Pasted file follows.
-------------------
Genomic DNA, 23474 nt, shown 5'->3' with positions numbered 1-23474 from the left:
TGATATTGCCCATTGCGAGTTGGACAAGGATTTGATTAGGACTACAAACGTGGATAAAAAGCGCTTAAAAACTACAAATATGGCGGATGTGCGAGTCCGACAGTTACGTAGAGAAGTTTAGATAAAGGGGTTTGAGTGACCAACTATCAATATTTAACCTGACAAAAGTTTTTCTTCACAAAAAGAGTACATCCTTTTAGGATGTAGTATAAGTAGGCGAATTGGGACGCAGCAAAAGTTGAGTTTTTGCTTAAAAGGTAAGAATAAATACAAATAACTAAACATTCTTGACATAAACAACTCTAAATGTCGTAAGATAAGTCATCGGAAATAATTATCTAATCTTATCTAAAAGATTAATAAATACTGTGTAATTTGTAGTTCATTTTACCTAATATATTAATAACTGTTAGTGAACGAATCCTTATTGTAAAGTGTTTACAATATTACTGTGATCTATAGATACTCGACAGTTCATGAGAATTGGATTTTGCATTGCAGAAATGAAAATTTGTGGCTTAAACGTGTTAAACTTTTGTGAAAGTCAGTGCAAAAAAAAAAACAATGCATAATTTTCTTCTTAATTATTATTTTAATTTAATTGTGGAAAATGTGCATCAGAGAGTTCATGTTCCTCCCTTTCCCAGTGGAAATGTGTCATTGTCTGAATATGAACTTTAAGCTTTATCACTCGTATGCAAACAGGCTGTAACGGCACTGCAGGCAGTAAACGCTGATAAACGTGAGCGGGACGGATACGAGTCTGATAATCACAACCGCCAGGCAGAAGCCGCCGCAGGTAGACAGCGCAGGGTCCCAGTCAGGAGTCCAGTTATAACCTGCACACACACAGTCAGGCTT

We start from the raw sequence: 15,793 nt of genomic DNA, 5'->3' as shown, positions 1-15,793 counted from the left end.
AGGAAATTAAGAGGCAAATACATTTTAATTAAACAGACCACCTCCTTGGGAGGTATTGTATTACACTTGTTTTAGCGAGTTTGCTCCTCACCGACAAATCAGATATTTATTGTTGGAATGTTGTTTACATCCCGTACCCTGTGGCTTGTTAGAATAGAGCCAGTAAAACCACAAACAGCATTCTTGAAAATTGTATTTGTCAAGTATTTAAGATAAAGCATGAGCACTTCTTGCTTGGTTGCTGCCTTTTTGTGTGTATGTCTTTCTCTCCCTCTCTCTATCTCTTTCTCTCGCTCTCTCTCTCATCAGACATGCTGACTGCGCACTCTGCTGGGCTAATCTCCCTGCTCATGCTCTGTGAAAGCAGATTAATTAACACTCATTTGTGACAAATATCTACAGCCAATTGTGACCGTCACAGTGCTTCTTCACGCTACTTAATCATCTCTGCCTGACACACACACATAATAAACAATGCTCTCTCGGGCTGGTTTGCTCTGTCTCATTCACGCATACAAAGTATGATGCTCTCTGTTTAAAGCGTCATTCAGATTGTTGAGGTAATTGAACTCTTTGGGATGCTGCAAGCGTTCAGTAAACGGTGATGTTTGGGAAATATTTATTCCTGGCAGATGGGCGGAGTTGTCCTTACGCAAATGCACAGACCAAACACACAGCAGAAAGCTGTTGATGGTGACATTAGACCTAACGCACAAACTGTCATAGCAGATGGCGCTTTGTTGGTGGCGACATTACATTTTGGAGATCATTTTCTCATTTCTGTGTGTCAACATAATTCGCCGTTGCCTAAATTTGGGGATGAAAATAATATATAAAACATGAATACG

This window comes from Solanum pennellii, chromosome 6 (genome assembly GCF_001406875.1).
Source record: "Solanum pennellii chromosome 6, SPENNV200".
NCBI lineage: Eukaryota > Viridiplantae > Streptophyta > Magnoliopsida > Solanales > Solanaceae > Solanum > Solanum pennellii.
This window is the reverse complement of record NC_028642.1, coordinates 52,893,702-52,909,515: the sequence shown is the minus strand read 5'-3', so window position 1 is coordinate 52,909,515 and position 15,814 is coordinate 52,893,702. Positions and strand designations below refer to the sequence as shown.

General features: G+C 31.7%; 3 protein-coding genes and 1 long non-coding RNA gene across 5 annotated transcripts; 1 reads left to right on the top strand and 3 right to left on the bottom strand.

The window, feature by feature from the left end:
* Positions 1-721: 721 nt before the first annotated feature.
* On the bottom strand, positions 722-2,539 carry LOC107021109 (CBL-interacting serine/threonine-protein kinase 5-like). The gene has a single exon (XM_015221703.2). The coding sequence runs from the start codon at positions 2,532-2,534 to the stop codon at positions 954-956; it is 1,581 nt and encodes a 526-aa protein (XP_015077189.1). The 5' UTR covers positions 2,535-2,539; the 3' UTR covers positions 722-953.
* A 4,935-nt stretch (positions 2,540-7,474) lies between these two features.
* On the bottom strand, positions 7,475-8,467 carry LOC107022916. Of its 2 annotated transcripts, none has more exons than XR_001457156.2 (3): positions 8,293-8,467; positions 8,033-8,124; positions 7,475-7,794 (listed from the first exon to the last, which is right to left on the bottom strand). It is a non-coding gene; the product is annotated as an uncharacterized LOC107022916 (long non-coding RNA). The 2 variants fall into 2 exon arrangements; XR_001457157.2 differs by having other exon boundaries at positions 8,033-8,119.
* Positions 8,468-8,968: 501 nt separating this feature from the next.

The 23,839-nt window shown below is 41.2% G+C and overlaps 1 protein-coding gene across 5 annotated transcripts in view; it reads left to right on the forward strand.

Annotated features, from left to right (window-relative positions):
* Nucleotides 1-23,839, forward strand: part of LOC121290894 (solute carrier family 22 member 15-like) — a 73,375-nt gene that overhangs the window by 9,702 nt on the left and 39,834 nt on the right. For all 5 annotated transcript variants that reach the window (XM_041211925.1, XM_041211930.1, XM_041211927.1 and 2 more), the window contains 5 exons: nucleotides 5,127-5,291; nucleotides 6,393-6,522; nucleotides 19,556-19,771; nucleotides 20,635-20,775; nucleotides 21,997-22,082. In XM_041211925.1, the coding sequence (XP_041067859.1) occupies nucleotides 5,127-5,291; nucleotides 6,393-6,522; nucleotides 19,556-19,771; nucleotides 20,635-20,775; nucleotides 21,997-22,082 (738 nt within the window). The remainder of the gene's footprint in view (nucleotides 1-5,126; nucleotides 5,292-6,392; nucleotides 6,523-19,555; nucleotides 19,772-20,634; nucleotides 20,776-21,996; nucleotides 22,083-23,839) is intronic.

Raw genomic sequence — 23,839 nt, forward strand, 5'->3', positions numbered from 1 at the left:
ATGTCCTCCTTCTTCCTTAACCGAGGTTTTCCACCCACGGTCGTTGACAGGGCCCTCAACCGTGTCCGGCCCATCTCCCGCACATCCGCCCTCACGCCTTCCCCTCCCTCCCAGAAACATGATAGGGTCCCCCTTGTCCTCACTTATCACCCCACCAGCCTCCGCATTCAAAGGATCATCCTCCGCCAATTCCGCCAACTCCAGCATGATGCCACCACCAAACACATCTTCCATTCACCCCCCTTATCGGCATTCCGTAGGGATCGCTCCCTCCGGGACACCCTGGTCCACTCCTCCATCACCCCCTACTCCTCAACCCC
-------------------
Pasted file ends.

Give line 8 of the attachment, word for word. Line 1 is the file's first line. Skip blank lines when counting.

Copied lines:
This window is the reverse complement of record NC_028642.1, coordinates 52,893,702-52,909,515: the sequence shown is the minus strand read 5'-3', so window position 1 is coordinate 52,909,515 and position 15,814 is coordinate 52,893,702. Positions and strand designations below refer to the sequence as shown.